Diversity and inclusion are top of mind for many company leaders today. It’s the right thing to do to combat social injustice, and research has shown that diverse teams perform better overall. But finding more diverse candidates to interview is one of the biggest barriers to improving diversity.
Data can help. In fact, 81 percent of attendees on a recent webinar agreed it would be helpful to have diversity statistics for setting and achieving goals. However, 91 percent said they had difficulty finding the statistics they needed.
The right data can help you and your team think more strategically about how to approach diversity hiring in 2021.
1. Setting realistic diversity targets
It’s common for HR leaders to be given corporate diversity targets, but they may not always be realistic. Taking a more proactive approach with data can help you get a seat at the table while goals are being discussed and set.
Understand your talent pool demographics by looking at your competitors’ demographic data, as well as regional demographic data. Compare that to your own data to find opportunities to improve. For example, if 3 percent of your workforce is comprised of Black employees, but 10 percent of your regional population are Black, consider how you might better attract and retain Black workers.
Break down demographic data by seniority, discipline, and specific roles to find exactly where you should focus your diversity recruitment efforts. For example, if your competitor and regional data show a higher percentage of Black software engineers than you have on your team, you will know you have a strong opportunity to hire more talent from that group.
2. Strategically advising hiring managers to craft better job requirements
A Hewlett Packard internal report found that men apply for a job when they meet 60 percent of the qualifications, but women apply only if they meet 100 percent of them. Your hiring managers may be inadvertently derailing your diversity recruiting efforts with long lists of must-have skills and qualifications.
Empower your talent acquisition team to have data-driven conversations around job requirements, so they can become true strategic advisors to your hiring managers. For example, they can show how the original job requirements yielded only 50 candidates across the country, with only a handful from underrepresented groups. By removing unnecessary skill, location, or title requirements, they can show hiring managers how to access a larger, more diverse talent pool.
3. Strategically sourcing and submitting diverse slates
Traditionally, sourcers have uncovered candidates from underrepresented groups by building Boolean strings based on where diverse people are. But many of these strings aren’t accurate—and may even introduce bias. For example, searching the top 100 US female names finds less than 20 percent of women, and those women will be predominately white. A quarter of Historically black colleges and universities (HBCUs) students aren’t Black, and only 9 percent of Black college students attend HBCUs.
Dig into your data to see where candidates from underrepresented groups are coming from, and use that to refine your sourcing strategy. For instance, what companies have they worked for, where are they located, and what colleges did they attend? Help your team go beyond traditionally-used search strings by investing in sourcing platforms that use data and AI to accurately find candidates from underrepresented groups, and reduce bias.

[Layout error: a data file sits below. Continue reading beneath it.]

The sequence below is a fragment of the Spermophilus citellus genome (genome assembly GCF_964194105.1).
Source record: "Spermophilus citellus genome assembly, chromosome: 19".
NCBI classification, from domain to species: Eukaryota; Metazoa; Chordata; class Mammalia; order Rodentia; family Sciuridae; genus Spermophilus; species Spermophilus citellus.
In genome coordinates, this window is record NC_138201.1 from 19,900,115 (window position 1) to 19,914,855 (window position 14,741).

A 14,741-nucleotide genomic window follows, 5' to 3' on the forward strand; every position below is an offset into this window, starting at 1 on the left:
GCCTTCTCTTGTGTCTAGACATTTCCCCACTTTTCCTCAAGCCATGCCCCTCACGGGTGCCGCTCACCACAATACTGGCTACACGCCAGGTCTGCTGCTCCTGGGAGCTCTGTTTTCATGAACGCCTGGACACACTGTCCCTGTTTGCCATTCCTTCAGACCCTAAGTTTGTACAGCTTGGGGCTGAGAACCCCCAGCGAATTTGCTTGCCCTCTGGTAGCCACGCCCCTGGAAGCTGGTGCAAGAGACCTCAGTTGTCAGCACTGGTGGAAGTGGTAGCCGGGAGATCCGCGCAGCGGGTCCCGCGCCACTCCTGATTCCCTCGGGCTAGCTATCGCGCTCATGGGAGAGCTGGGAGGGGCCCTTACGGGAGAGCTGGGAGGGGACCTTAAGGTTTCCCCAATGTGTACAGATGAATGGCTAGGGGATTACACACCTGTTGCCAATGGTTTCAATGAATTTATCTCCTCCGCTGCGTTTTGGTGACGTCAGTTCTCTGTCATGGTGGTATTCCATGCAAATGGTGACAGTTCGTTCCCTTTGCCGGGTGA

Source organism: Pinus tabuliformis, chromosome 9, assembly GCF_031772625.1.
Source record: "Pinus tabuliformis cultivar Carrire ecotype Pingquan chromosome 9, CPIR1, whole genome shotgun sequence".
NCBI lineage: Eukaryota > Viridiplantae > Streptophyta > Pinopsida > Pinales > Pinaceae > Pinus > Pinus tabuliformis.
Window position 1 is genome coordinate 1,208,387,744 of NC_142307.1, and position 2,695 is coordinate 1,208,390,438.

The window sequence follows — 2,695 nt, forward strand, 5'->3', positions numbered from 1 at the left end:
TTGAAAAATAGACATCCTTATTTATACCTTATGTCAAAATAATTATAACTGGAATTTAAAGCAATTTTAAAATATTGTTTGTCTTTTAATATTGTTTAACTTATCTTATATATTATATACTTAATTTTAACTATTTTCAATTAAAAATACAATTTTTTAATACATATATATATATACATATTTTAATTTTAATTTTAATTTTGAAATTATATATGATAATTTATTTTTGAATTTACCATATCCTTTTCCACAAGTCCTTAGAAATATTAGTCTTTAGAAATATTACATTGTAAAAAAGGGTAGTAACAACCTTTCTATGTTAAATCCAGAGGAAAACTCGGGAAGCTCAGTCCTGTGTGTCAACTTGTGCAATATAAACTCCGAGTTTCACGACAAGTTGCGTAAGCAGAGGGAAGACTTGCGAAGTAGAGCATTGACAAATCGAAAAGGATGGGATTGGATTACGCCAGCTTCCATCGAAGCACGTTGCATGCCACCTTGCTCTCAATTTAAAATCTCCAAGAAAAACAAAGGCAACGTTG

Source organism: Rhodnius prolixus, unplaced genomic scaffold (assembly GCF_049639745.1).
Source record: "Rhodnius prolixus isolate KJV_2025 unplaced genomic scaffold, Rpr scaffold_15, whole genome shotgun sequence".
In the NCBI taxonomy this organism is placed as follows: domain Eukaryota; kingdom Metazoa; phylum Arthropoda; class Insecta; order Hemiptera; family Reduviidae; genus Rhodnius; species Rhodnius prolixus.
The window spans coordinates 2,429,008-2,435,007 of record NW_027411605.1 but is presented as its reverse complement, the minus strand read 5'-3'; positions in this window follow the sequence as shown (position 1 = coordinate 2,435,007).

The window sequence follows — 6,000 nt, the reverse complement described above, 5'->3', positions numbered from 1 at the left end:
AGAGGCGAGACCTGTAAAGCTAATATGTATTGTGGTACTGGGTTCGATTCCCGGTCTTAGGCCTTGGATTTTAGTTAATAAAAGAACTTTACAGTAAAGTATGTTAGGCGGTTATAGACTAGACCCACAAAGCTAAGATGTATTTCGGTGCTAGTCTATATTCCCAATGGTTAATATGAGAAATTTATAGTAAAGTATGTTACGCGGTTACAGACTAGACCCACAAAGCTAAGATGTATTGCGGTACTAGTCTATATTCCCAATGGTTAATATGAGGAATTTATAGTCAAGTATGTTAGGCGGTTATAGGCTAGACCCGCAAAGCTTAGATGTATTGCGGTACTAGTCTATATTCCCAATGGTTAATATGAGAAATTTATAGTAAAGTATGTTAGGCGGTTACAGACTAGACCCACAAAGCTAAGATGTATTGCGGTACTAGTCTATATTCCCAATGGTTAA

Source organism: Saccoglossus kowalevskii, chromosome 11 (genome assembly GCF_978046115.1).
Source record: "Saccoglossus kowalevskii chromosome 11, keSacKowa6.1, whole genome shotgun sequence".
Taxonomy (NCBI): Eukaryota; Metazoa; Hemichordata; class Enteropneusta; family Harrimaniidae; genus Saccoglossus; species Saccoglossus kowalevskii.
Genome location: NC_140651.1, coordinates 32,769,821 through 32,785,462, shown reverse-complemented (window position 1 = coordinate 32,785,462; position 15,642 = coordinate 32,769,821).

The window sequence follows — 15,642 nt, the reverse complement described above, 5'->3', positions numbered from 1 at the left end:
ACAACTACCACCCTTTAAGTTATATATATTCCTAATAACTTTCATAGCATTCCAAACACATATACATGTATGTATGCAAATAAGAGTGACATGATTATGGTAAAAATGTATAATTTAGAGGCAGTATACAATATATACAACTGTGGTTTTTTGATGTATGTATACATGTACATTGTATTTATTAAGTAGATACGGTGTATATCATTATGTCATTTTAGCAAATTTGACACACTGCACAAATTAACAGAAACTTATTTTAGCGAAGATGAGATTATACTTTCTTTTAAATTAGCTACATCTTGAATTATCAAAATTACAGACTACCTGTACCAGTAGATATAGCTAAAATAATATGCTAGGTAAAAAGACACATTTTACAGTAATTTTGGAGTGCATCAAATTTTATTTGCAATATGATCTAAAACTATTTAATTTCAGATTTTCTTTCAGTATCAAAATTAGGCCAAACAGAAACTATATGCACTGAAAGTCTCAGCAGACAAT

And when hiring managers submit slates to hiring managers, encourage them to include at least two women and two minorities. Studies have shown that a more diverse slate of candidates increases the probability of hiring someone from an underrepresented group.
4. Diagnosing bottlenecks in the talent funnel
Finally, use data to uncover breakdowns in your talent funnel. Is there a stage where candidates from underrepresented groups are disproportionately screened out of your hiring process? Is your turnover rate higher for employees from underrepresented groups?
Diagnosing pitfalls in your talent funnel can guide you toward solutions. For example, blind resume reviews can reduce bias early in the process, while structured interviews and assessments can reduce bias later on.
But simply hiring a candidate from an underrepresented group doesn’t help you build a more diverse workforce if you can’t retain them. Keep a pulse on why employees are leaving, so you can provide more transparency in the hiring process—or move to enact change.
Final thoughts on data-driven diversity
There is a great opportunity for your team to leverage data and insights to set diversity targets, become talent advisors to your hiring managers, and achieve or exceed your targets. But increasing representation at the top of your talent funnel is only part of the equation.
Candidates from underrepresented groups should feel included, and know that their different personal experiences and ways of thinking are accepted and celebrated. Diversity, inclusion, and belonging are all very important, and need to be thought about concurrently to achieve true progress and better outcomes.
Ready to build a more talented, diverse team? Get a demo to see how SeekOut provides you the needed diversity talent insights to get a competitive edge in recruiting hard-to-find and diverse talent.
SeekOut is the #1 rated diversity recruiting software on G2 Crowd.
Jen Dewar, SeekOut Content Writer